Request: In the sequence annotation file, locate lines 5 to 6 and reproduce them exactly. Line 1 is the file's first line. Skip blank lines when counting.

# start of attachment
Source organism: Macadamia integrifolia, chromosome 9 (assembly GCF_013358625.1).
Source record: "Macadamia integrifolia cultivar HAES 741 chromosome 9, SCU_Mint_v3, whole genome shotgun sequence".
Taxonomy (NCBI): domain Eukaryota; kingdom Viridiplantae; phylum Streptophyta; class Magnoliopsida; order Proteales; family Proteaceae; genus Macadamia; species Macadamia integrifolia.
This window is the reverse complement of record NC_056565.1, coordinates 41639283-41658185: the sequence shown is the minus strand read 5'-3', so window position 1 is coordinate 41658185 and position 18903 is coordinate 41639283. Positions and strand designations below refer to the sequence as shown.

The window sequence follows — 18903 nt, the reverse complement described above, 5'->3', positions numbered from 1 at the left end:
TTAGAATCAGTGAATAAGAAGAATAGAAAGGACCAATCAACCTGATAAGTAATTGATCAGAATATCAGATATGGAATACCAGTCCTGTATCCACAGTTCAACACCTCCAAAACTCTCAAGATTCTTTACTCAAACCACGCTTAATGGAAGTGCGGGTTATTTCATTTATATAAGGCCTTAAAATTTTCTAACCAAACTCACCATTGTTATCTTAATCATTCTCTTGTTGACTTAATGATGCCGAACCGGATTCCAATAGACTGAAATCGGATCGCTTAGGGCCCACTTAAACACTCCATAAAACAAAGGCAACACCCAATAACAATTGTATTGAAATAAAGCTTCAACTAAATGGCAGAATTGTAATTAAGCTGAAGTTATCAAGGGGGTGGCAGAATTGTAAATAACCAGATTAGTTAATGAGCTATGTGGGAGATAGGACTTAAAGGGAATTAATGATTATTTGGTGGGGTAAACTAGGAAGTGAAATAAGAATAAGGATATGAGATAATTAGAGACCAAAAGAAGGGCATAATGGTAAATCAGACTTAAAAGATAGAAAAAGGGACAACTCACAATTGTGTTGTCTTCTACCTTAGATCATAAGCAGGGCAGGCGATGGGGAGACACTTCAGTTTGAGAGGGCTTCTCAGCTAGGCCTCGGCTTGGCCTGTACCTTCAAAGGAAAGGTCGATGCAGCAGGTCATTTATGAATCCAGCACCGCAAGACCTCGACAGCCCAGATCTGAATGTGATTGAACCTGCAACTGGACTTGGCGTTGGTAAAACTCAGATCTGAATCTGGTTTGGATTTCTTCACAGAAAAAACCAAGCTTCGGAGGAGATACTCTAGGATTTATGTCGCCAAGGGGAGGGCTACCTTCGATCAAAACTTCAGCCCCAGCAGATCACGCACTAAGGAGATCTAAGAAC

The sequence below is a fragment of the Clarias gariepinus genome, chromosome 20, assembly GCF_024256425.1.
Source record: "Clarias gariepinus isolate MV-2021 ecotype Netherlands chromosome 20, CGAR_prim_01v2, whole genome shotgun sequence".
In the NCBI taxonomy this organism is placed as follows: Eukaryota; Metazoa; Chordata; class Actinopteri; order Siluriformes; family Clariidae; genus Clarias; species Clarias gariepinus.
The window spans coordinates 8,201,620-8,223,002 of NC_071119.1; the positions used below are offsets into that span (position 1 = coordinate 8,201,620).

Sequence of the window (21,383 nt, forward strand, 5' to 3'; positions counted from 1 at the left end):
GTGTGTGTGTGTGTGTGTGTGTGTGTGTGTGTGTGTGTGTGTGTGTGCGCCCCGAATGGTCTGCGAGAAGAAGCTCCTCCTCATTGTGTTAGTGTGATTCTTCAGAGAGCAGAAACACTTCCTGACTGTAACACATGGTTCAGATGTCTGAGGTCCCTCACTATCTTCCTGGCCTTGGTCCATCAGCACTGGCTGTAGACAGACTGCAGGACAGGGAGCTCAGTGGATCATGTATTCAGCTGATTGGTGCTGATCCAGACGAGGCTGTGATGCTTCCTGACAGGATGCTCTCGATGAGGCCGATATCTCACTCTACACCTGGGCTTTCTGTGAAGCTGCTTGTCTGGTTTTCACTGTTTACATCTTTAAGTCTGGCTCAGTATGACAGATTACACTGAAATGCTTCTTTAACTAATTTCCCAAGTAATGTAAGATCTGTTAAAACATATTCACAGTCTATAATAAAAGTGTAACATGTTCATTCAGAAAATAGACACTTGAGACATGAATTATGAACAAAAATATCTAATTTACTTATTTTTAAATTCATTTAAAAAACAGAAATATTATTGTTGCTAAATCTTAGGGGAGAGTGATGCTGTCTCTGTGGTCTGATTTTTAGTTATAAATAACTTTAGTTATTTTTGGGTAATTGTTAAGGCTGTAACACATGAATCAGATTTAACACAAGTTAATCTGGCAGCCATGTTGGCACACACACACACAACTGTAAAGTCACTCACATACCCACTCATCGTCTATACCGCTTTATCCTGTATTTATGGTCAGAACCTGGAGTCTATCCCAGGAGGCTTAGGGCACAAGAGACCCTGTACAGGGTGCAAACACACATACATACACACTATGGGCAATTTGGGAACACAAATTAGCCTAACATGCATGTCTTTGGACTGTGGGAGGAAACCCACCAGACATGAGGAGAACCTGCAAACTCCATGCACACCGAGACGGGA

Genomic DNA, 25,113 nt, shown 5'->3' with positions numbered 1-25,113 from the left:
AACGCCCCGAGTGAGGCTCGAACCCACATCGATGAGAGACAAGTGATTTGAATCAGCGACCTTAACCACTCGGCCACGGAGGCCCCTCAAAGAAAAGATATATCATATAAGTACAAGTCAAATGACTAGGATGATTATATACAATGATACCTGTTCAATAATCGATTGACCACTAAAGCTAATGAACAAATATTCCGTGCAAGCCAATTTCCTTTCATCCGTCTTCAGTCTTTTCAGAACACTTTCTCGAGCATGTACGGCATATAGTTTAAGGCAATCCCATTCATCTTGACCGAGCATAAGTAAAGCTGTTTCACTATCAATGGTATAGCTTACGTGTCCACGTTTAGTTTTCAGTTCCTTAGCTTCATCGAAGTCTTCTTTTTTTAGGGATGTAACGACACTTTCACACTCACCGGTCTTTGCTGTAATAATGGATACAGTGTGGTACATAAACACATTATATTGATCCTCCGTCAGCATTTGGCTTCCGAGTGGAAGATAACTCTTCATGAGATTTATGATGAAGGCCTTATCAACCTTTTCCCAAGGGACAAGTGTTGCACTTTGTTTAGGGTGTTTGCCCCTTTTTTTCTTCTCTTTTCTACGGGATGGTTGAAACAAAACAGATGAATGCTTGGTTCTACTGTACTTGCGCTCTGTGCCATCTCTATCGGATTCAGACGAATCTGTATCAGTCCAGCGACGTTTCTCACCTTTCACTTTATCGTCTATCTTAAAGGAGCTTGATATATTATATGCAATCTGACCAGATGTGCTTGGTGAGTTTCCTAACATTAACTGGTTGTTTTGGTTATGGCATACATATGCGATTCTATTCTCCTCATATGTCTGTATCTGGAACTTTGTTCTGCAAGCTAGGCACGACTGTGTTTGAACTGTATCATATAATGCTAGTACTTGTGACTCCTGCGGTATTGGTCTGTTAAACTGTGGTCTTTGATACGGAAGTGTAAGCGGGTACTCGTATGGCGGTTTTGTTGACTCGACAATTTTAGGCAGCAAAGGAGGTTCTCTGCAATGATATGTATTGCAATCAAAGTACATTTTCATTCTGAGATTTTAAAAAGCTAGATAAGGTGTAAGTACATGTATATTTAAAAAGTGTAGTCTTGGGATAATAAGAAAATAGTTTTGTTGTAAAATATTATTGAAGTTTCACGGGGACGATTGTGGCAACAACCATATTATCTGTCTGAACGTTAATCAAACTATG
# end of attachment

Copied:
The window sequence follows — 18903 nt, the reverse complement described above, 5'->3', positions numbered from 1 at the left end:
TTAGAATCAGTGAATAAGAAGAATAGAAAGGACCAATCAACCTGATAAGTAATTGATCAGAATATCAGATATGGAATACCAGTCCTGTATCCACAGTTCAACACCTCCAAAACTCTCAAGATTCTTTACTCAAACCACGCTTAATGGAAGTGCGGGTTATTTCATTTATATAAGGCCTTAAAATTTTCTAACCAAACTCACCATTGTTATCTTAATCATTCTCTTGTTGACTTAATGATGCCGAACCGGATTCCAATAGACTGAAATCGGATCGCTTAGGGCCCACTTAAACACTCCATAAAACAAAGGCAACACCCAATAACAATTGTATTGAAATAAAGCTTCAACTAAATGGCAGAATTGTAATTAAGCTGAAGTTATCAAGGGGGTGGCAGAATTGTAAATAACCAGATTAGTTAATGAGCTATGTGGGAGATAGGACTTAAAGGGAATTAATGATTATTTGGTGGGGTAAACTAGGAAGTGAAATAAGAATAAGGATATGAGATAATTAGAGACCAAAAGAAGGGCATAATGGTAAATCAGACTTAAAAGATAGAAAAAGGGACAACTCACAATTGTGTTGTCTTCTACCTTAGATCATAAGCAGGGCAGGCGATGGGGAGACACTTCAGTTTGAGAGGGCTTCTCAGCTAGGCCTCGGCTTGGCCTGTACCTTCAAAGGAAAGGTCGATGCAGCAGGTCATTTATGAATCCAGCACCGCAAGACCTCGACAGCCCAGATCTGAATGTGATTGAACCTGCAACTGGACTTGGCGTTGGTAAAACTCAGATCTGAATCTGGTTTGGATTTCTTCACAGAAAAAACCAAGCTTCGGAGGAGATACTCTAGGATTTATGTCGCCAAGGGGAGGGCTACCTTCGATCAAAACTTCAGCCCCAGCAGATCACGCACTAAGGAGATCTAAGAAC